Monday, June 13, 2016

Review: Yaakov the Pirate Hunter by Nathaniel Wyckoff

Yaakov the Pirate Hunter
by Nathaniel Wyckoff

25155116Los Angeles, 2025. Yaakov and Yosef Peretz discover a treasure map hidden in their family's robot; soon, their family embarks on an adventure that takes them halfway around the world to save a valuable and revered religious artifact. In the Mojave Desert, the Peretz family unearths a mysterious treasure chest stolen from a Santa Barbara billionaire named Aharon Sapir. Yaakov and family manage to return the treasure and to outwit the pirates who stole it, but soon learn of a greater danger to the Sapir family fortune. On the Tunisian island of Djerba rests the Sapirs' most sacred heirloom: the world's oldest Torah scroll, an artifact worth a fortune. Another pirate is after the ancient scroll, and the Peretzes' trusted robot dealer may be involved. Yaakov and family journey to the other side of the globe to track down a ruthless pirate and to thwart his wicked plan. To succeed, Yaakov must decide between saving his prized robot, built with his very hands, and protecting a greater good.

This MG Science Fiction story is a fun little tale with robots, pirates, and international intrigue and adventure. Filled with Jewish words and references to the Shabbat and other Jewish laws, customs, and traditions, it was also instructive into the daily life among Jewish families.

My Take:
This first offering in the Peretz Family Adventures gives kid-friendly adventure without too much of the violence. Finding a hidden map projected from one of their robots was a great device reminiscent of the message hidden in R2D2 in Star Wars IV. The main character, Yaakov, is a likable kid genius inventor, who uses some impressive tech to help solve the mystery and catch the baddies. His siblings are mostly unlikable and spoiled, though Yosef does contribute from time to time. His father doesn't seem to have enough dimension but his mother is fire and steel, and when her babies are threatened she breaks out the Mama Bear.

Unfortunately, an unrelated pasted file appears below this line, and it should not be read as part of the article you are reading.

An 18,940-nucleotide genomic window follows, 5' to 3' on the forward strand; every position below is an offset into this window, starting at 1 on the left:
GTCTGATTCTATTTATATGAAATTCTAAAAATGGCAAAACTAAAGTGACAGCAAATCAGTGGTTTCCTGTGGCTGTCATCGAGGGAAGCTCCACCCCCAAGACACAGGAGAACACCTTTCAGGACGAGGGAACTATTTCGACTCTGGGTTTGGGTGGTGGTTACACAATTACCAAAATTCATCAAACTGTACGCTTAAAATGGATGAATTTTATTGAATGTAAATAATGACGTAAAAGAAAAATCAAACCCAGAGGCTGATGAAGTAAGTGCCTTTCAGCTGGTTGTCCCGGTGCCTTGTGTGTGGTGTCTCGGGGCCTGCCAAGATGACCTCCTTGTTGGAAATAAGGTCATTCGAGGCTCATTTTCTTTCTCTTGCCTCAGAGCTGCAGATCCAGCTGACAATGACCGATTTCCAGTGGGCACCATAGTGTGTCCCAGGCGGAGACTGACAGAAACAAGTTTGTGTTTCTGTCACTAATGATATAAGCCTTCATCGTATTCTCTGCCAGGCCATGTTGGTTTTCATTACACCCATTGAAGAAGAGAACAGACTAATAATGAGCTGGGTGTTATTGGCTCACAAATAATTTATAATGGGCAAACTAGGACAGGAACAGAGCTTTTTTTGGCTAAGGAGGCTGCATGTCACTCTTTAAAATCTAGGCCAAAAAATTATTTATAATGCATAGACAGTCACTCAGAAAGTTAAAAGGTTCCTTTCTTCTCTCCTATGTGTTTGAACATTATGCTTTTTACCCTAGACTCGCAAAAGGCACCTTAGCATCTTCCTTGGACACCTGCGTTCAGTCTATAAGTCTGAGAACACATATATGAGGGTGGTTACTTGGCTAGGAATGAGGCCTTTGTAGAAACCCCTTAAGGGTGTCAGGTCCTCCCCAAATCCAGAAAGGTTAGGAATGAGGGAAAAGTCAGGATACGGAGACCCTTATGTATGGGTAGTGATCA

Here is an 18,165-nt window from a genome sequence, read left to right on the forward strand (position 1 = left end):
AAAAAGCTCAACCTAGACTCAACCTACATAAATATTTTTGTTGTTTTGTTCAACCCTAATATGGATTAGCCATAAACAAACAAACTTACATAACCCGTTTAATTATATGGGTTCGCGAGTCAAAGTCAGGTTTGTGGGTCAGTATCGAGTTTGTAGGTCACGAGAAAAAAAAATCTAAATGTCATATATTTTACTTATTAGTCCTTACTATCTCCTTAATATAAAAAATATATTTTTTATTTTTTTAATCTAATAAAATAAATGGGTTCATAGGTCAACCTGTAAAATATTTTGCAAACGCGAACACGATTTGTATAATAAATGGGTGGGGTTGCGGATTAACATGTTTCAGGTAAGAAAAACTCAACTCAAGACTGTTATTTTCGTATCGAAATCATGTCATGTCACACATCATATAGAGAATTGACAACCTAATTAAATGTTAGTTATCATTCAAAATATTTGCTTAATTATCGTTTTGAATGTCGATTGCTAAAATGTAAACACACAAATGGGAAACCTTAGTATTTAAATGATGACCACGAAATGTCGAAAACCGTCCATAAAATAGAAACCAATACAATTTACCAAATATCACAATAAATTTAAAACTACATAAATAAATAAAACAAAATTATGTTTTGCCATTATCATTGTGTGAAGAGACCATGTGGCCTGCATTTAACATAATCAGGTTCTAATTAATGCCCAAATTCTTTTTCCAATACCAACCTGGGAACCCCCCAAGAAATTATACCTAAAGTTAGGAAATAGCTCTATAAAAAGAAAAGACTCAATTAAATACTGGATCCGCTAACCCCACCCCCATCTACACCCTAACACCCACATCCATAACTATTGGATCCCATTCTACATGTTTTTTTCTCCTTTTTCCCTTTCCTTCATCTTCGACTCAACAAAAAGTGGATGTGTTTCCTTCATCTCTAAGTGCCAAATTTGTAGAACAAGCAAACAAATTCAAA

The antagonists are for the most part off-screen, and therefore not well-developed or dangerous-seeming. This is not an issue with books for younger readers. However, the pacing in the story could have been smoother and quicker in places to hold the attention of kids (or adults). The frequent references to Jewish traditions like how they keep the Sabbath (Shabbat) were informative, and kids outside the Jewish faith might be interested, while kids inside the faith might be, like Yosef, a bit bored.

G - While the family is threatened by pirates at one point and robots in another, there's no real violence done at all, and no one is harmed at all in the story except a robot.

Very clean.

Adult Content:
G. There's not even hand-holding by Mom and Dad.

Christian content:
The story is written from a Jewish point of view, and contains many references to the Sabbath, morning prayers, and other references to the Hebrew faith. There is a lot of attention given to the value of an ancient copy of the Torah, which is as it should be. Moral lessons like confession, repentance, and forgiveness are covered well. Family is portrayed positively and as a cohesive unit.

Final analysis:
Yaakov and his mom are likable characters, and the tech set 10 years from now was interesting. Yaakov's siblings were not likable, which will probably develop in Character Arcs as the series progresses. The settings were fairly well-described and the action and plot in the story are entertaining. I found the book fun and informative. Four Stars.

About the Author:
Nathaniel Wyckoff was born and raised in the beautiful San Fernando Valley of southern California. From an early age, he was interested in reading, writing and listening to stories.

Nathaniel's storytelling career took flight with the births of his children. His children enjoy all kinds of stories, but most of Nathaniel's stories for them are of the fantasy and adventure variety. Nathaniel's first novel, Yaakov the Pirate Hunter, was inspired by his son's request for a story about robots. It combines elements of science, adventure, and Nathaniel's beloved Jewish tradition.

In addition to writing, the author also enjoys studying his Jewish traditions, reading, playing the accordion and the piano for his family, playing games and sports with his children, and taking his family on hiking trips, camping trips and other adventures.

Yaakov the Pirate Hunter is the first volume in his Peretz Family Adventures series. Volume 2 is now on the way.

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